That kind of company and business is not good for anyone in the long run. Except for those at the receiving end of the money chain if you don't count the consequences. Everyone gets stepped on at that company's convenience. Everything seems fine as long as you go with the flow until their flow goes against you, for whatever reason.
>> Microsoft-like tactics (as though Microsoft invented them).
Haven't you heard of IBM and their tactics in the 60s and 70s? And they were more influential in their time than MS is now.
>> That kind of company and business is not good for anyone in the long run.
I didn't say it was good. I said MS was being punished by the wrong people for the wrong reasons. The biggest problem with the DoJ vs MS case is that our justice system is based on precedents. And the US has the largest number of sharks (read "lawyers") per-capita than any other country in the world.
>> You haven't been around too long, have you?
I've been a professional developer since 1984. Is that long enough for you
Obviously it is as you say, the users have selected Windows. And in many ways it is the best OS around simply because of the software and hardware selection available. It is as I said, developers and manufacturers want their life to be simple and concentrate on one platform.
I think the issue is more about the dangers of a monopoly where a company can take advantage of it. Naturally, a new PC buyer is always faced with Windows as the first OS, usually they don't know others exist. They simply do not care, and I assume this is why MS consistently are trying to make Windows a "granny-can-use-it" OS, generally forgetting all about the experienced user (who knows what an OS is all about). This is of course an excellent marketing strategy. But does it make Windows any better? How about the future? Will the prices for Windows and MS software go up, since they have a monopoly?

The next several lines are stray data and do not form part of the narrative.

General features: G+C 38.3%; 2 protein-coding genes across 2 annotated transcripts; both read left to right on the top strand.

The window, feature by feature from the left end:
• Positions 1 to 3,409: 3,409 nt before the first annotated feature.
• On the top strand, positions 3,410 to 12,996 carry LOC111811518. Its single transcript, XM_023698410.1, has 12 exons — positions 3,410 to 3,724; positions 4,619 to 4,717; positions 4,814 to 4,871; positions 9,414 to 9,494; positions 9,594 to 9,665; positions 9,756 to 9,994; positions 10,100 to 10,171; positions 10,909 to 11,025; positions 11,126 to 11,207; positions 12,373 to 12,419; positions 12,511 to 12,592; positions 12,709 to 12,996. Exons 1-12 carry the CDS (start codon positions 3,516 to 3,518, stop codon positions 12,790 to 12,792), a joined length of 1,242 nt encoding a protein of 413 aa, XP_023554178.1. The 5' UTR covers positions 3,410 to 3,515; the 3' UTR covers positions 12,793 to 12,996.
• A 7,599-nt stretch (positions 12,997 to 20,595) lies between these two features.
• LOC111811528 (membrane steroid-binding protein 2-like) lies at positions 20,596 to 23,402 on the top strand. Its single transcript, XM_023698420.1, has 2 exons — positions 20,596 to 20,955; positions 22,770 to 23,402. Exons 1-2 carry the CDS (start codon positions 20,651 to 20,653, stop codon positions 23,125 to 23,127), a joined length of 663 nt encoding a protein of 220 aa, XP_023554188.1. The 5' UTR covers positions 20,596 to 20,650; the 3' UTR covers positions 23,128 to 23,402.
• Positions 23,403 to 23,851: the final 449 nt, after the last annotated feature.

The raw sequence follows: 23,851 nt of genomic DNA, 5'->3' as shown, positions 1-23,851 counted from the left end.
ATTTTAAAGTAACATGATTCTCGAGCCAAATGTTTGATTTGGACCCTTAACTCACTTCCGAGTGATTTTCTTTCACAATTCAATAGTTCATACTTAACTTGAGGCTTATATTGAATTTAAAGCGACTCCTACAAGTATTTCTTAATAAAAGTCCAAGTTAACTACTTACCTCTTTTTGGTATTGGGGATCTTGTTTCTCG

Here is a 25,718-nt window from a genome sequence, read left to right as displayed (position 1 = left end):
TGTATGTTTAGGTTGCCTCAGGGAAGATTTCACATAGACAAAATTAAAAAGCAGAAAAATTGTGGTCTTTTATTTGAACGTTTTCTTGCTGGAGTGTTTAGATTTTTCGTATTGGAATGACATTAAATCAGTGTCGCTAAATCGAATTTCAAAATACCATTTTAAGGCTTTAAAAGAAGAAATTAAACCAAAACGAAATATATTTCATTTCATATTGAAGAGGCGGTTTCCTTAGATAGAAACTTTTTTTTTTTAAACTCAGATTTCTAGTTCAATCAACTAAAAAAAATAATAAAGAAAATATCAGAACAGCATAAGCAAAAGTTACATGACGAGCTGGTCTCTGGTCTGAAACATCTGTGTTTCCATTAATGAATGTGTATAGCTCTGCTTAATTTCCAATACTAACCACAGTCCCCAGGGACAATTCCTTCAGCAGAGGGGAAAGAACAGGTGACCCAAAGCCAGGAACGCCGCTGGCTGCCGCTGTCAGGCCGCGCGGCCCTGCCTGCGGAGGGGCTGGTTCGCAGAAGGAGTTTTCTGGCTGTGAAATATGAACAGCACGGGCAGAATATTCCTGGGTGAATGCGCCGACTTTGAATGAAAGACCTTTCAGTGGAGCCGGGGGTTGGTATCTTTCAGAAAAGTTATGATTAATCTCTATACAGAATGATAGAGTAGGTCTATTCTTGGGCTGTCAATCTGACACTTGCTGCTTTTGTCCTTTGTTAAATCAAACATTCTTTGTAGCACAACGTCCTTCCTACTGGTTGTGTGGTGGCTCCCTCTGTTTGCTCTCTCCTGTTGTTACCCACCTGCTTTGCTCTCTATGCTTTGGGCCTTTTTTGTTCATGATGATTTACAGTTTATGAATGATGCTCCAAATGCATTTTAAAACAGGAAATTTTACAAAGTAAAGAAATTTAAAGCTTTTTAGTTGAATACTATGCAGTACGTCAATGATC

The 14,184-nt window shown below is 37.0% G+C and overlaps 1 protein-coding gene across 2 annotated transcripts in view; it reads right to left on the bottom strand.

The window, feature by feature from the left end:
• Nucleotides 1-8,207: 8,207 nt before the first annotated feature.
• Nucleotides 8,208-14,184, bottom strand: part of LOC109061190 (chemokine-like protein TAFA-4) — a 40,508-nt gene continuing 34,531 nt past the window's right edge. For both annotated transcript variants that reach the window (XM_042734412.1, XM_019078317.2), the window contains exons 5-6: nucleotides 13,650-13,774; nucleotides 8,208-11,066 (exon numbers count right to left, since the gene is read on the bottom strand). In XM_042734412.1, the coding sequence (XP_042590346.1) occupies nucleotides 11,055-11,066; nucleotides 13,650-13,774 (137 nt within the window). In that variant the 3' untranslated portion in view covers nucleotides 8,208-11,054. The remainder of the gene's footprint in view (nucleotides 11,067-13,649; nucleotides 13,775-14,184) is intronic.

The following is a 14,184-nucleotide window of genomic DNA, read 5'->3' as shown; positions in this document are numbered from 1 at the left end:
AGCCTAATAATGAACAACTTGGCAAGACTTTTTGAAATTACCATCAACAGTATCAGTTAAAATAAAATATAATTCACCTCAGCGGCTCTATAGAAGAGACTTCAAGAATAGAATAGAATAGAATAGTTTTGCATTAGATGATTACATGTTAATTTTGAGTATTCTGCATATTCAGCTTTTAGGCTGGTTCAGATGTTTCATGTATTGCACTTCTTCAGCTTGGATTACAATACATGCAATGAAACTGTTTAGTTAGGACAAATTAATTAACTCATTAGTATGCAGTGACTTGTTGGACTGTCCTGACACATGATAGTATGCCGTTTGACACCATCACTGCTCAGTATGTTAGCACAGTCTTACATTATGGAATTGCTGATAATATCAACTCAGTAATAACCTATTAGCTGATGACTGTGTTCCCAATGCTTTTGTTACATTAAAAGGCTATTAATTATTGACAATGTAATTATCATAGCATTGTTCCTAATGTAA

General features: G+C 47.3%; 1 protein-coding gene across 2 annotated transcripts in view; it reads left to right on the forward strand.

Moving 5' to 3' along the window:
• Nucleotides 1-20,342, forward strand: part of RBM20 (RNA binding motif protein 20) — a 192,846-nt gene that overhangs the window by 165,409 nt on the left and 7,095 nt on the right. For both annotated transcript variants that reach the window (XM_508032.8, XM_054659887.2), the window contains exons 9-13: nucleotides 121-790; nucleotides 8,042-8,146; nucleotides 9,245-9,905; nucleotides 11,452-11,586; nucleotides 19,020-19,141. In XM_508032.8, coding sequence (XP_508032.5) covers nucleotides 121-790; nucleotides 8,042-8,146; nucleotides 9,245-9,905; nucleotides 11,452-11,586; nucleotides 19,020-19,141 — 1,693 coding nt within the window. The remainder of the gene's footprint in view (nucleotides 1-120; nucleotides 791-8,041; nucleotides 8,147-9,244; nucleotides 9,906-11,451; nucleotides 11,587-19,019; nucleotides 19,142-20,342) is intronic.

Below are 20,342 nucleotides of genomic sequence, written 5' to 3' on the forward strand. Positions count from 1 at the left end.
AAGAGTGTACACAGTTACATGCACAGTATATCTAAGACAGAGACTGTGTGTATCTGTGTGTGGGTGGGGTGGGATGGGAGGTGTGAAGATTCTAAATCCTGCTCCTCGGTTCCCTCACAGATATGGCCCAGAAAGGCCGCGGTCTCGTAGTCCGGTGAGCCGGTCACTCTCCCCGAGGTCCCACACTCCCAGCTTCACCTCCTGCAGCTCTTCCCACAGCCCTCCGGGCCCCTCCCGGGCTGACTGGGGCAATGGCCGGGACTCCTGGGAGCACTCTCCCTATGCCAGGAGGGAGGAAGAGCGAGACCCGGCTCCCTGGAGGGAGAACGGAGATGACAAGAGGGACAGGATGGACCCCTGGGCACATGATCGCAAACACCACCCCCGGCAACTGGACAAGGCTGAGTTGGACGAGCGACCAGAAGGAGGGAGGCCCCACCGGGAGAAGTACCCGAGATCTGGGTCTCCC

People claim that MS has used their market position in malicious ways, like "forcing" manufacturers to install Windows as OS. Forcing people to use their software rather than others. A user generally doesn't care if Word is coming from MS or another company, as long as he is using a document format that most others understand. So why can't MS be divided up? As I said I think the division can be a benfit for the users, simply because they have a smaller chance of "forcing" users into using a particular vendors software.
As a side note, I am not against having Explorer as a central part of the OS. Windows got easier to use with the new explorer like interface, so it essentially improved the OS. However, at the same time there was no reason to look at other browsers, after all you already had one installed (this is true fo 95% of the users). So companies like Netscape got pushed away because they were developing software FOR Windows. This can hardly be any good since it is the platform/OS producer that creates competing software for the same OS. Naturally MS has the advantage because they can make the OS into whatever they want.
Lets imagine the simple Notepad application got the same treat? What if Notepad became an all powerful programmers editor, and it was free, it came with the OS. Would people actually think about downloading another companies software? Of course not (well aside from the 5%)! So MS would eventually kill off companies developing software for their platform/OS. This can hardly be any good for the future of software companies?
It's not like its the end of the world. But I still think this is a moral issue that needs to be taken seriously now that we are in the IT-revolution.